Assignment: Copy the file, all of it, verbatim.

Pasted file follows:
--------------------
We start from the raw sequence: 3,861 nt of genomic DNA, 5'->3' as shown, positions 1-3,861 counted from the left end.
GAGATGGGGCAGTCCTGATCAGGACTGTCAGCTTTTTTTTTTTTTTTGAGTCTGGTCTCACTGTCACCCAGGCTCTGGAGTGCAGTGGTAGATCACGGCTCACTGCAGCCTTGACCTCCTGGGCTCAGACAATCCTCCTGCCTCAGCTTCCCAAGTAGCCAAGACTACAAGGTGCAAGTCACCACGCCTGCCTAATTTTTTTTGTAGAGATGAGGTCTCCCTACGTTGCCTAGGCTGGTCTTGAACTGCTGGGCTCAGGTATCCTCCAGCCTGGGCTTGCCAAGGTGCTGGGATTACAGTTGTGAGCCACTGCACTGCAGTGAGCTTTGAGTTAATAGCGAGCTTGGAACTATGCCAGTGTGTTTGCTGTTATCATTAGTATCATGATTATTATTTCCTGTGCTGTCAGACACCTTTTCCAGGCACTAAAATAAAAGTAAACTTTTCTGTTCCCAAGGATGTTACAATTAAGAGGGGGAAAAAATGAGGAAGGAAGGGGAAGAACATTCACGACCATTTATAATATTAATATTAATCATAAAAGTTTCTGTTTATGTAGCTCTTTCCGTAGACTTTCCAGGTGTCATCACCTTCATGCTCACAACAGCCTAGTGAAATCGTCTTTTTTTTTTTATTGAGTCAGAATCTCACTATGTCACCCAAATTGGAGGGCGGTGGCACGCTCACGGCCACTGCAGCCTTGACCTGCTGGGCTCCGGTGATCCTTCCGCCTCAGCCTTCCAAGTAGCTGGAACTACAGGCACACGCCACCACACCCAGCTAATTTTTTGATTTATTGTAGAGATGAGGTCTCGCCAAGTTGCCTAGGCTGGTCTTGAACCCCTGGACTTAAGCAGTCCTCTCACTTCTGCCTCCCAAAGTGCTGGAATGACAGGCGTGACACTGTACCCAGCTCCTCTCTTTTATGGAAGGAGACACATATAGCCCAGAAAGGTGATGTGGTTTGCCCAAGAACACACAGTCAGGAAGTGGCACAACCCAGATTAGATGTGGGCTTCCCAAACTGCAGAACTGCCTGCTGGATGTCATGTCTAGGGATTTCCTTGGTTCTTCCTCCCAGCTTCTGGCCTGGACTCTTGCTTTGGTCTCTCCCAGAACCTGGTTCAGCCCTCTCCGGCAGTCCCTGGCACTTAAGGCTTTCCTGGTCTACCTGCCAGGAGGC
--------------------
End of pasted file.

We start from the raw sequence: 3,861 nt of genomic DNA, 5'->3' as shown, positions 1-3,861 counted from the left end.
GAGATGGGGCAGTCCTGATCAGGACTGTCAGCTTTTTTTTTTTTTTTGAGTCTGGTCTCACTGTCACCCAGGCTCTGGAGTGCAGTGGTAGATCACGGCTCACTGCAGCCTTGACCTCCTGGGCTCAGACAATCCTCCTGCCTCAGCTTCCCAAGTAGCCAAGACTACAAGGTGCAAGTCACCACGCCTGCCTAATTTTTTTTGTAGAGATGAGGTCTCCCTACGTTGCCTAGGCTGGTCTTGAACTGCTGGGCTCAGGTATCCTCCAGCCTGGGCTTGCCAAGGTGCTGGGATTACAGTTGTGAGCCACTGCACTGCAGTGAGCTTTGAGTTAATAGCGAGCTTGGAACTATGCCAGTGTGTTTGCTGTTATCATTAGTATCATGATTATTATTTCCTGTGCTGTCAGACACCTTTTCCAGGCACTAAAATAAAAGTAAACTTTTCTGTTCCCAAGGATGTTACAATTAAGAGGGGGAAAAAATGAGGAAGGAAGGGGAAGAACATTCACGACCATTTATAATATTAATATTAATCATAAAAGTTTCTGTTTATGTAGCTCTTTCCGTAGACTTTCCAGGTGTCATCACCTTCATGCTCACAACAGCCTAGTGAAATCGTCTTTTTTTTTTTATTGAGTCAGAATCTCACTATGTCACCCAAATTGGAGGGCGGTGGCACGCTCACGGCCACTGCAGCCTTGACCTGCTGGGCTCCGGTGATCCTTCCGCCTCAGCCTTCCAAGTAGCTGGAACTACAGGCACACGCCACCACACCCAGCTAATTTTTTGATTTATTGTAGAGATGAGGTCTCGCCAAGTTGCCTAGGCTGGTCTTGAACCCCTGGACTTAAGCAGTCCTCTCACTTCTGCCTCCCAAAGTGCTGGAATGACAGGCGTGACACTGTACCCAGCTCCTCTCTTTTATGGAAGGAGACACATATAGCCCAGAAAGGTGATGTGGTTTGCCCAAGAACACACAGTCAGGAAGTGGCACAACCCAGATTAGATGTGGGCTTCCCAAACTGCAGAACTGCCTGCTGGATGTCATGTCTAGGGATTTCCTTGGTTCTTCCTCCCAGCTTCTGGCCTGGACTCTTGCTTTGGTCTCTCCCAGAACCTGGTTCAGCCCTCTCCGGCAGTCCCTGGCACTTAAGGCTTTCCTGGTCTACCTGCCAGGAGGC